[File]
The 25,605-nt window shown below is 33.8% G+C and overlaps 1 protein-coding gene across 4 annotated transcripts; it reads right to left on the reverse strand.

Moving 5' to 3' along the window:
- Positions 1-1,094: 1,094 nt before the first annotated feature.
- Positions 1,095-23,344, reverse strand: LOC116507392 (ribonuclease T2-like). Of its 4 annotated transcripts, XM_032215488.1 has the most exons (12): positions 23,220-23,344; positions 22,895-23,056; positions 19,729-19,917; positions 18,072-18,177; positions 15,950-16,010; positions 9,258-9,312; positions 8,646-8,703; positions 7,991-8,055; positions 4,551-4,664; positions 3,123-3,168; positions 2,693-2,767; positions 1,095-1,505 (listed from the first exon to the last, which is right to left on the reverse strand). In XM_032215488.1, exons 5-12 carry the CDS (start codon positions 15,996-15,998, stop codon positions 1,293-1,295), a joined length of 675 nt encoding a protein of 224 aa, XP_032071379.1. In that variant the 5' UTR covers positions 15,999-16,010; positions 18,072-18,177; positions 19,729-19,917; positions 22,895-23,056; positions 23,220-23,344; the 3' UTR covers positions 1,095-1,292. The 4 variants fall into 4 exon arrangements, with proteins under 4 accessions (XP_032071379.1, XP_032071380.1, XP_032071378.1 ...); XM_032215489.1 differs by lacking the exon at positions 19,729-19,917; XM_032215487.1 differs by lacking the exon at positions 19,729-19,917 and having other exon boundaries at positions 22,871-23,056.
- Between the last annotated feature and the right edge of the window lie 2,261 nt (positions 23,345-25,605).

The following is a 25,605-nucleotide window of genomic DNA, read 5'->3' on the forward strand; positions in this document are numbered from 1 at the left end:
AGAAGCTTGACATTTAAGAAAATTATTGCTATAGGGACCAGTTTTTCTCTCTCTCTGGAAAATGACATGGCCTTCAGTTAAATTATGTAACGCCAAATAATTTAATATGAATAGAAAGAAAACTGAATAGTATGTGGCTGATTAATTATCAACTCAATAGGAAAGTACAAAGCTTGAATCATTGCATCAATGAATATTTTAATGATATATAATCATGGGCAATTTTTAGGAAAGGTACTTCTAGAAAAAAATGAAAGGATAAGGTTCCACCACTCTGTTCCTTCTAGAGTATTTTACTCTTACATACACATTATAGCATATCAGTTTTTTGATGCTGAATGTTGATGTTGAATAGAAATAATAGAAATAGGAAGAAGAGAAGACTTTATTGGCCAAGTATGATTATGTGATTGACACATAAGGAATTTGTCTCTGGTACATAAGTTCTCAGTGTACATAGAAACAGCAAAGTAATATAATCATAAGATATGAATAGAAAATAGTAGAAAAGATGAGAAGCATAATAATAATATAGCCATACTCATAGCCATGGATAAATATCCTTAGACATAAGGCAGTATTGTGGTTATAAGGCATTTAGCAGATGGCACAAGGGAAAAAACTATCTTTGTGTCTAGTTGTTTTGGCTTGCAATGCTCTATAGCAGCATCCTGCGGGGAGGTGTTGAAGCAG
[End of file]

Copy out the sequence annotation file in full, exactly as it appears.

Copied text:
The 25,605-nt window shown below is 33.8% G+C and overlaps 1 protein-coding gene across 4 annotated transcripts; it reads right to left on the reverse strand.

Moving 5' to 3' along the window:
- Positions 1-1,094: 1,094 nt before the first annotated feature.
- Positions 1,095-23,344, reverse strand: LOC116507392 (ribonuclease T2-like). Of its 4 annotated transcripts, XM_032215488.1 has the most exons (12): positions 23,220-23,344; positions 22,895-23,056; positions 19,729-19,917; positions 18,072-18,177; positions 15,950-16,010; positions 9,258-9,312; positions 8,646-8,703; positions 7,991-8,055; positions 4,551-4,664; positions 3,123-3,168; positions 2,693-2,767; positions 1,095-1,505 (listed from the first exon to the last, which is right to left on the reverse strand). In XM_032215488.1, exons 5-12 carry the CDS (start codon positions 15,996-15,998, stop codon positions 1,293-1,295), a joined length of 675 nt encoding a protein of 224 aa, XP_032071379.1. In that variant the 5' UTR covers positions 15,999-16,010; positions 18,072-18,177; positions 19,729-19,917; positions 22,895-23,056; positions 23,220-23,344; the 3' UTR covers positions 1,095-1,292. The 4 variants fall into 4 exon arrangements, with proteins under 4 accessions (XP_032071379.1, XP_032071380.1, XP_032071378.1 ...); XM_032215489.1 differs by lacking the exon at positions 19,729-19,917; XM_032215487.1 differs by lacking the exon at positions 19,729-19,917 and having other exon boundaries at positions 22,871-23,056.
- Between the last annotated feature and the right edge of the window lie 2,261 nt (positions 23,345-25,605).

The following is a 25,605-nucleotide window of genomic DNA, read 5'->3' on the forward strand; positions in this document are numbered from 1 at the left end:
AGAAGCTTGACATTTAAGAAAATTATTGCTATAGGGACCAGTTTTTCTCTCTCTCTGGAAAATGACATGGCCTTCAGTTAAATTATGTAACGCCAAATAATTTAATATGAATAGAAAGAAAACTGAATAGTATGTGGCTGATTAATTATCAACTCAATAGGAAAGTACAAAGCTTGAATCATTGCATCAATGAATATTTTAATGATATATAATCATGGGCAATTTTTAGGAAAGGTACTTCTAGAAAAAAATGAAAGGATAAGGTTCCACCACTCTGTTCCTTCTAGAGTATTTTACTCTTACATACACATTATAGCATATCAGTTTTTTGATGCTGAATGTTGATGTTGAATAGAAATAATAGAAATAGGAAGAAGAGAAGACTTTATTGGCCAAGTATGATTATGTGATTGACACATAAGGAATTTGTCTCTGGTACATAAGTTCTCAGTGTACATAGAAACAGCAAAGTAATATAATCATAAGATATGAATAGAAAATAGTAGAAAAGATGAGAAGCATAATAATAATATAGCCATACTCATAGCCATGGATAAATATCCTTAGACATAAGGCAGTATTGTGGTTATAAGGCATTTAGCAGATGGCACAAGGGAAAAAACTATCTTTGTGTCTAGTTGTTTTGGCTTGCAATGCTCTATAGCAGCATCCTGCGGGGAGGTGTTGAAGCAG